Online Speed Adaptation using Supervised Learning for High-Speed, Off-Road Autonomous Driving
David Stavens, Gabriel Hoffmann, Sebastian Thrun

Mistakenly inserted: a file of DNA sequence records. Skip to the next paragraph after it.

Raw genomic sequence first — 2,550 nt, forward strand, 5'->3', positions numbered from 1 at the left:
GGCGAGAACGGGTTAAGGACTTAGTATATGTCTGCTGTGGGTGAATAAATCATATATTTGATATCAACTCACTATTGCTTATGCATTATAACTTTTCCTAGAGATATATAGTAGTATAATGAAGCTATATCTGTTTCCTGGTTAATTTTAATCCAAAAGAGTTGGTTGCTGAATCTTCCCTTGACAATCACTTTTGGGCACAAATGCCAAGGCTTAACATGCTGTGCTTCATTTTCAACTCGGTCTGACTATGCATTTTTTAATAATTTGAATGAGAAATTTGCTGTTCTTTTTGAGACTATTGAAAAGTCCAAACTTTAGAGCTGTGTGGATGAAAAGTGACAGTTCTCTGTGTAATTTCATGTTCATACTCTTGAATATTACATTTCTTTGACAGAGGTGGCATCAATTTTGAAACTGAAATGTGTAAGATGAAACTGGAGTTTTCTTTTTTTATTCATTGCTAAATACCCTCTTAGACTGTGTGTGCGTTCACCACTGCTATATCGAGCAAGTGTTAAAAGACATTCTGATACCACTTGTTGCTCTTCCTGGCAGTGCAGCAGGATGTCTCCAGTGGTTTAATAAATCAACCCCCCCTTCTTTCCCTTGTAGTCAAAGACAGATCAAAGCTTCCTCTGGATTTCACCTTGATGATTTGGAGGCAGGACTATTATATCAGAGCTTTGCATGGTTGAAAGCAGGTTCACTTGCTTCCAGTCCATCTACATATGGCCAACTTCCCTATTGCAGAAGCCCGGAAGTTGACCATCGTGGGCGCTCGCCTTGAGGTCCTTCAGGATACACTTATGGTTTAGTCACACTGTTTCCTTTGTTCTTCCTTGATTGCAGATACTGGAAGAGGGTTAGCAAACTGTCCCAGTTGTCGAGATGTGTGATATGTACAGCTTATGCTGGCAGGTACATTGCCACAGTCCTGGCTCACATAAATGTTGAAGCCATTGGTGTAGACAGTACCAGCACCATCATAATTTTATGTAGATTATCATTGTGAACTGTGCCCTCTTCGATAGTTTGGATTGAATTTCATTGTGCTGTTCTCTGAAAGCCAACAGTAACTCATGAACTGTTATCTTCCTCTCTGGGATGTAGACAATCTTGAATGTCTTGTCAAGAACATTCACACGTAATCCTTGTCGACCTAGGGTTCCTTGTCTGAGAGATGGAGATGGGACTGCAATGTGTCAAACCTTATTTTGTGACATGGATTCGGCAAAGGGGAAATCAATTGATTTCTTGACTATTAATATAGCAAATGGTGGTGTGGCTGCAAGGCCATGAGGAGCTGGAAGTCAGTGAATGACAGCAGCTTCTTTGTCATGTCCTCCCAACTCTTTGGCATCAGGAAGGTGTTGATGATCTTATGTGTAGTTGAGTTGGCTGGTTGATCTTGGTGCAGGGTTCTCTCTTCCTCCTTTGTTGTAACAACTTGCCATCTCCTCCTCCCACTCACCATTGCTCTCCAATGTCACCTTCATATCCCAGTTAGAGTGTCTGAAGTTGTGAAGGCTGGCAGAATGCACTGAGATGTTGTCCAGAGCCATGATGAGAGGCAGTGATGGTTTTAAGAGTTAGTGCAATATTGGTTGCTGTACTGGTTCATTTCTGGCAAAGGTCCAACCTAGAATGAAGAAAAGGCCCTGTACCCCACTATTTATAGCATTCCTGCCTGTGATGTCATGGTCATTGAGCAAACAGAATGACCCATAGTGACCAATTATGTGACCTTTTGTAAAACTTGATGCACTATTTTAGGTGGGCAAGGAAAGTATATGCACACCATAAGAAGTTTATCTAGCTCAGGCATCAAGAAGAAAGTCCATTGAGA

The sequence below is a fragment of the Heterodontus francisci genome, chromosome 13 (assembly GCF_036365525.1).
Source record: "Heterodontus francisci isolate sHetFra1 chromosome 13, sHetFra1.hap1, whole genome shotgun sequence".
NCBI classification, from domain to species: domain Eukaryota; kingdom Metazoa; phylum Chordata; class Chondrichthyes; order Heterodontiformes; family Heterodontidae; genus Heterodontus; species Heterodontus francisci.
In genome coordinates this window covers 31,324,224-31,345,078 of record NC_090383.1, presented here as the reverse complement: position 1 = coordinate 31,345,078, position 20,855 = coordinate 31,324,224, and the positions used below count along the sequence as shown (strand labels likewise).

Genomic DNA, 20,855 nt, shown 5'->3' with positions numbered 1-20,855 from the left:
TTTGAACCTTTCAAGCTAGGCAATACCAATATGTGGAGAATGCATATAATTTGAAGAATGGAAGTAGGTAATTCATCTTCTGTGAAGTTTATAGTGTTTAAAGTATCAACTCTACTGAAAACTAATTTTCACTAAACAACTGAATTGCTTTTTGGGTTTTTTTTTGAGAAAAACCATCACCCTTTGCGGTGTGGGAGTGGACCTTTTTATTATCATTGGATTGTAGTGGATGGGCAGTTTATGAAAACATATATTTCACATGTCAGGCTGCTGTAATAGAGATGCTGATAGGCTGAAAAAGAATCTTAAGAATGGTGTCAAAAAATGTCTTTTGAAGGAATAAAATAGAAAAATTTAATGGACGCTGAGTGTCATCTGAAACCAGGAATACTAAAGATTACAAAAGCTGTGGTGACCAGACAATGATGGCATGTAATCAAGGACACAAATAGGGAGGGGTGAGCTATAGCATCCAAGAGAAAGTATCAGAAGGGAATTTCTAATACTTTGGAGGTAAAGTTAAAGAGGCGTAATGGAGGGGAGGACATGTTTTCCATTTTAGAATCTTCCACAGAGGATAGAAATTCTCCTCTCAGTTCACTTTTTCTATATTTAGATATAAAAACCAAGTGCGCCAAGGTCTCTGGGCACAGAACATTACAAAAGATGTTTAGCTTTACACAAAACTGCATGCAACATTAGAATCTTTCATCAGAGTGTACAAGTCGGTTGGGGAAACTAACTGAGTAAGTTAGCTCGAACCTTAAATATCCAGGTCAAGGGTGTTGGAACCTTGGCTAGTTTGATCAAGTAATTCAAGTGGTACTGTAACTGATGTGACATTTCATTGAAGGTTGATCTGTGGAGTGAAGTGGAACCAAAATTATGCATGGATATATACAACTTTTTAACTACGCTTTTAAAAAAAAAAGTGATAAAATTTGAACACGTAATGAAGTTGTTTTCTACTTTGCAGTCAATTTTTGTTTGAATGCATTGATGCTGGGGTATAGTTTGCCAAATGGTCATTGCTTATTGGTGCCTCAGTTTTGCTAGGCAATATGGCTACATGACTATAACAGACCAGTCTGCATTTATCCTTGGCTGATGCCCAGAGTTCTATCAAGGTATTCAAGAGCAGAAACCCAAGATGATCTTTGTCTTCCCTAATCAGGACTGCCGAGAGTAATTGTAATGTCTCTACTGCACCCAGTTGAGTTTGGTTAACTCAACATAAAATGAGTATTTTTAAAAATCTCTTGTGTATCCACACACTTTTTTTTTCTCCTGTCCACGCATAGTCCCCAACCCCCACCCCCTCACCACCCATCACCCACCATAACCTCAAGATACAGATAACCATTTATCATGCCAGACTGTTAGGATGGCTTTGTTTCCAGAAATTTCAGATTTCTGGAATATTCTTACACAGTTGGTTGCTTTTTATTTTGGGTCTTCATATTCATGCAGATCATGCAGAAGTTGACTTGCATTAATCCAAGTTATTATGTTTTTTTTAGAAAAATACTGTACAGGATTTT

The mobile robotics community has traditionally addressed motion planning and navigation in terms of steering decisions. However, selecting the best speed is also important -- beyond its relationship to stopping distance and lateral maneuverability. Consider a high-speed (35 mph) autonomous vehicle driving off-road through challenging desert terrain. The vehicle should drive slowly on terrain that poses substantial risk. However, it should not dawdle on safe terrain. In this paper we address one aspect of risk -- shock to the vehicle. We present an algorithm for trading-off shock and speed in real-time and without human intervention. The trade-off is optimized using supervised learning to match human driving. The learning process is essential due to the discontinuous and spatially correlated nature of the control problem -- classical techniques do not directly apply. We evaluate performance over hundreds of miles of autonomous driving, including performance during the 2005 DARPA Grand Challenge. This approach was the deciding factor in our vehicle's speed for nearly 20% of the DARPA competition -- more than any other constraint except the DARPA-imposed speed limits -- and resulted in the fastest finishing time.